• Require the Exchanges to maintain a call center for customer service, and establish procedures for enrolling individuals and businesses and for determining eligibility for tax credits. Require states to develop a single form for applying for state health subsidy programs that can be filed online, in person, by mail or by phone. Permit Exchanges to contract with state Medicaid agencies to determine eligibility for tax credits in the Exchanges.

  • Require Exchanges to submit financial reports to the Secretary and comply with oversight investigations including a Government Accounting Office (GAO) study on the operation and administration of Exchanges.

  • Permit states the option to create a Basic Health Plan for uninsured individuals with incomes between 133-200% FPL who would otherwise be eligible to receive premium subsidies in the Exchange. States opting to provide this coverage will contract with one or more standard plans to provide at least the essential health benefits and must ensure that eligible individuals do not pay more in premiums than they would have paid in the Exchange and that the cost-sharing requirements do not exceed those of the platinum plan for enrollees with income less than 150% FPL or the gold plan for all other enrollees. States will receive 95% of the funds that would have been paid as federal premium and cost-sharing subsidies for eligible individuals to establish the Basic Health Plan. Individuals with incomes between 133-200% FPL in states creating Basic Health Plans will not be eligible for subsidies in the Exchanges.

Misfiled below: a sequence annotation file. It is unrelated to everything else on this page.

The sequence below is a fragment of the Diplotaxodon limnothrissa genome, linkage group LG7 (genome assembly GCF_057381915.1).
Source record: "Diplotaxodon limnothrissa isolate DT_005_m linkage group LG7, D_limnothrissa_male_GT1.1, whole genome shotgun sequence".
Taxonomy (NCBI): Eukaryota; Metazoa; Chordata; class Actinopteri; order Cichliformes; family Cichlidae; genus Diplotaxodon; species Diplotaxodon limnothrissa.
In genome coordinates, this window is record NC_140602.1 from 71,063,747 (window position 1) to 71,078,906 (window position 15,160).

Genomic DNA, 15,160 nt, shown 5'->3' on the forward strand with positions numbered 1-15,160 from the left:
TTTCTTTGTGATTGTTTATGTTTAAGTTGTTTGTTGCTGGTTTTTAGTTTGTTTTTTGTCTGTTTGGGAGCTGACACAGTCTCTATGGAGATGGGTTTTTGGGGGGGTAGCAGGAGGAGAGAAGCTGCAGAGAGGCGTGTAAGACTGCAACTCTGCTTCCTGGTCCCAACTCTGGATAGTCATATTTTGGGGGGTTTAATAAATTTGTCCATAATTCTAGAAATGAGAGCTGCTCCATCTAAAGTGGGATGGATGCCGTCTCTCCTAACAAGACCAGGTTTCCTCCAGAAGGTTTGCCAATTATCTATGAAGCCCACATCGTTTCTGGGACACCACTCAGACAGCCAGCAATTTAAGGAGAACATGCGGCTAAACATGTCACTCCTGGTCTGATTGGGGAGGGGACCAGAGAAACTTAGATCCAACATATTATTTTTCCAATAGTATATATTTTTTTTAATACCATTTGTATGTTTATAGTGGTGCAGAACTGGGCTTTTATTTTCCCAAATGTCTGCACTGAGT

Changes to Private Insurance

  • Establishes a temporary (Program expires January 1, 2014) national high-risk pool to provide health coverage to individuals with pre-existing medical conditions. U.S. citizens and legal immigrants who have a pre-existing medical condition and who have been uninsured for at least six months will be eligible to enroll in the high-risk pool and receive subsidized premiums. Premiums for the pool will be established for a standard population and may vary by no more than 4 to 1 due to age; maximum cost-sharing will be limited to the current law HSA limit ($5,950/individual and $11,900/family in 2010). Appropriate $5 billion to finance the program.